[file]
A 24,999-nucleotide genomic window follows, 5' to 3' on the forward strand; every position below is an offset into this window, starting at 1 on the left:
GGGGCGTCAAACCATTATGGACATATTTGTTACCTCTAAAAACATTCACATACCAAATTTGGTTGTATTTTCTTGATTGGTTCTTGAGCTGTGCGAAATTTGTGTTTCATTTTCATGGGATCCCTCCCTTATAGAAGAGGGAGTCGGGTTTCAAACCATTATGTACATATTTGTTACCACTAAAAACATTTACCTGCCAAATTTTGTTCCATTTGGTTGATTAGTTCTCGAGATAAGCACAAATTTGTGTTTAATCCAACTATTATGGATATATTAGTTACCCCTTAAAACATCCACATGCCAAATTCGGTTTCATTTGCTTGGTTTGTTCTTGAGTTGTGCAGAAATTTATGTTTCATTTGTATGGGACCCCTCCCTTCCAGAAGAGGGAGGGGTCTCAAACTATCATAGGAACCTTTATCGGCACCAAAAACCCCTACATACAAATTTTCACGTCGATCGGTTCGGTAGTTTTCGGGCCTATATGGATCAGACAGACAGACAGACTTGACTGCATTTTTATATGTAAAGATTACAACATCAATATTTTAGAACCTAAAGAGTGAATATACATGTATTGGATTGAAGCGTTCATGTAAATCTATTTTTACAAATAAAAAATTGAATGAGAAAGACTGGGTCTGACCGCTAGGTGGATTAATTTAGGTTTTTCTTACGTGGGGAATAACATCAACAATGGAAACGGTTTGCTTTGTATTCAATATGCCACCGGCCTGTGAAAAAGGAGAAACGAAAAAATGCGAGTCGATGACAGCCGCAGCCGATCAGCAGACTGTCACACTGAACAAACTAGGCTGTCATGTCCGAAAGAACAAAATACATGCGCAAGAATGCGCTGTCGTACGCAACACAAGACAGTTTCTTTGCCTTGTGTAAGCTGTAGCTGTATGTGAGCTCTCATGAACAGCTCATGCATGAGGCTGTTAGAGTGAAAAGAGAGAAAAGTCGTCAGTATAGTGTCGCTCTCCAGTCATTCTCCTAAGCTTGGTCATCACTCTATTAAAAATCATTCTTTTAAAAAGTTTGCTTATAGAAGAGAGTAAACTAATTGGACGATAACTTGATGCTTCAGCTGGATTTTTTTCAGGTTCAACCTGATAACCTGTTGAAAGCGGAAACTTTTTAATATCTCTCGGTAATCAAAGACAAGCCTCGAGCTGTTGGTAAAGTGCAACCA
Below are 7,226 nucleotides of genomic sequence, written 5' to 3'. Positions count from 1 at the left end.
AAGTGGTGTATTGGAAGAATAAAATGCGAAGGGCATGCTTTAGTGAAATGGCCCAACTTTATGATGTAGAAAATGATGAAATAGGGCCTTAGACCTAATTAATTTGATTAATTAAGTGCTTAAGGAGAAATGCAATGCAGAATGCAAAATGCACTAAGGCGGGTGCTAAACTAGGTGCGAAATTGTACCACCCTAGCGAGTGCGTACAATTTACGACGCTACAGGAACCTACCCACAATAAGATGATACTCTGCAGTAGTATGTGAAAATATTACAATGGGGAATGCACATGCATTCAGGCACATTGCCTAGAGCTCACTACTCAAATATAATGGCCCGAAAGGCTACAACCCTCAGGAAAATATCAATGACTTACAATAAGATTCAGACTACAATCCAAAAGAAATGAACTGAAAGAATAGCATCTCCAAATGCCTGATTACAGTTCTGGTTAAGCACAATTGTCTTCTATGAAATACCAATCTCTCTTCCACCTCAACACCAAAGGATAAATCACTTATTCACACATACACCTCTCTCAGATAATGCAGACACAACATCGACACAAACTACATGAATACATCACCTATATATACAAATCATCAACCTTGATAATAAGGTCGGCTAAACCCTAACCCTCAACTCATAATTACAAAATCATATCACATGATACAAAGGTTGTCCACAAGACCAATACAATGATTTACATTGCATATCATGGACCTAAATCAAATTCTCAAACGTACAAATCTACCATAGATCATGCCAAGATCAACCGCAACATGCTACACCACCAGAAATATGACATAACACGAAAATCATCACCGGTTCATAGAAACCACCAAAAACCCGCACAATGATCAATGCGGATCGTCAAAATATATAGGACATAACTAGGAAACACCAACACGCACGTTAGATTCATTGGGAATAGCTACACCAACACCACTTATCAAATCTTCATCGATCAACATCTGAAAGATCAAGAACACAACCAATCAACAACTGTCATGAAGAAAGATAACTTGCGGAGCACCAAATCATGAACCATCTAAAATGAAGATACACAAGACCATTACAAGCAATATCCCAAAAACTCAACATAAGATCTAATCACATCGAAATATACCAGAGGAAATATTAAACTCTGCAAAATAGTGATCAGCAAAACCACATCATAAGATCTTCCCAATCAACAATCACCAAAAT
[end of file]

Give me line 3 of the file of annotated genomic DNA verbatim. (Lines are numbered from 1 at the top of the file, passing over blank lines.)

Below are 7,226 nucleotides of genomic sequence, written 5' to 3'. Positions count from 1 at the left end.